Gov. Hochul, Mayor Adams consider cracking down on masks on NYC subways

NEW YORK — Gov. Kathy Hochul is considering at least a partial ban on masks on New York City subways, and appears to have the support of Mayor Eric Adams.

At a Thursday news conference in Albany, the governor said she and Adams had discussed what a proactive mask crackdown might look like after images and videos of unrecognizable anti-Israel protesters on a subway car raised worries that some facial coverings may serve a different purpose than they did at the start of the COVID-19 pandemic.

There’s also concern about common criminals concealing their identities.

We will not tolerate individuals using masks to evade responsibility for criminal or threatening behavior,” Hochul said Thursday. “My team is working on a solution, but on a subway, people should not be able to hide behind a mask to commit crimes.”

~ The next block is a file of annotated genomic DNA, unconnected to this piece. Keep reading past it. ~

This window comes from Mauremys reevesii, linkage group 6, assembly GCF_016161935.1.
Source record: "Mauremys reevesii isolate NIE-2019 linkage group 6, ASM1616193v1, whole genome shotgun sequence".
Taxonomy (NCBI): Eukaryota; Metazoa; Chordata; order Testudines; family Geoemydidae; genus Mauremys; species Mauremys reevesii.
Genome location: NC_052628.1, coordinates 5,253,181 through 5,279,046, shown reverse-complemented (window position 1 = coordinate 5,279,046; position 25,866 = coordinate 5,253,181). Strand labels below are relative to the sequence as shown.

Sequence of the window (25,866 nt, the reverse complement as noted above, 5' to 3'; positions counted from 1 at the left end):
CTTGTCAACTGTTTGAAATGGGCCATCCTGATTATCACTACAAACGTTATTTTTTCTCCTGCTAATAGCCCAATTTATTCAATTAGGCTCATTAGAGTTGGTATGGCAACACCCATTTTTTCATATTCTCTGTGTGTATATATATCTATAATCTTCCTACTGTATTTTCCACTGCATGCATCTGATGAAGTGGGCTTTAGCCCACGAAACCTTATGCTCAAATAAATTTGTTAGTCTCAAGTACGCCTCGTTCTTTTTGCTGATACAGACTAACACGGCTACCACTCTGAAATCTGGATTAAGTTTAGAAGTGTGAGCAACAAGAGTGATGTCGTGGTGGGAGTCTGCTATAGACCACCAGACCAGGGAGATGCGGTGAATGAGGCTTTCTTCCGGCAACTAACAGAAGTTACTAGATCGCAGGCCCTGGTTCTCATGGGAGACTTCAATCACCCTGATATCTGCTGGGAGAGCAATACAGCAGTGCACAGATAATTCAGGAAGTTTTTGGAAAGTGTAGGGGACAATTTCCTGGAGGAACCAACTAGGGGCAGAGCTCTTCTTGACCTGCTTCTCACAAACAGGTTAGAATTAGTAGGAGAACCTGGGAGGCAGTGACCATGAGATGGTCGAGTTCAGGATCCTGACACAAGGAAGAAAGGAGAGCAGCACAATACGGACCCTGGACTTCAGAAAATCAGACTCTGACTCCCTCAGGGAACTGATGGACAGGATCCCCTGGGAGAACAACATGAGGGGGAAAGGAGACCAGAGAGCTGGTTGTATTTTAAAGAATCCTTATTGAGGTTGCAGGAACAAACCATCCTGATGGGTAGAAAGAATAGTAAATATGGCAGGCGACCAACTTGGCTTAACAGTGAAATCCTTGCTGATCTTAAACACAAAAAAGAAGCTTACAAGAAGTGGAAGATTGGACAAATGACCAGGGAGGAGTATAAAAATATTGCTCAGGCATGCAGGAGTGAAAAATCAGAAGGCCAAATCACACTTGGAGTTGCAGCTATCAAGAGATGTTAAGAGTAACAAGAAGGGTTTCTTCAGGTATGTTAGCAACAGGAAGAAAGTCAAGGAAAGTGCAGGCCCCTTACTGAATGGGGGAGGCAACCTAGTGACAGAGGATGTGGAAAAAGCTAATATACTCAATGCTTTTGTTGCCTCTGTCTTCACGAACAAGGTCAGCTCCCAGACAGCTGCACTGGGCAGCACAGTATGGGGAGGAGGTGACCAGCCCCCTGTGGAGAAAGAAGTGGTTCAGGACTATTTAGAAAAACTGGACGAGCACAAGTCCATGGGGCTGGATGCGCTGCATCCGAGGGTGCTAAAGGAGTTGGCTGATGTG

On WABC radio, Mayor Adams said he supports Hochul’s call for rethinking masks in public spaces and returning the city to its pre-COVID norms.

“I think now is the time to go back to the way it was,” Adams said.

He specifically mentioned “cowards” at protests who wear masks “to do something disgraceful.”

An anti-loitering law banning masks in public spaces was put on the books in 1845, according to Gothamist. Compromises to that legislation were enacted more than a century later to curb the spread of COVID-19 in 2020. The city moved to make masks optional in September 2022.

Hochul doesn’t seem intent on banning masks altogether, noting facial wear for religious purposes, holiday celebrations and health reasons might merit exemptions. The CDC also warns that COVID-19 hasn’t gone away.

“I assure everyone, we understand how complex this issue is,” Hochul said.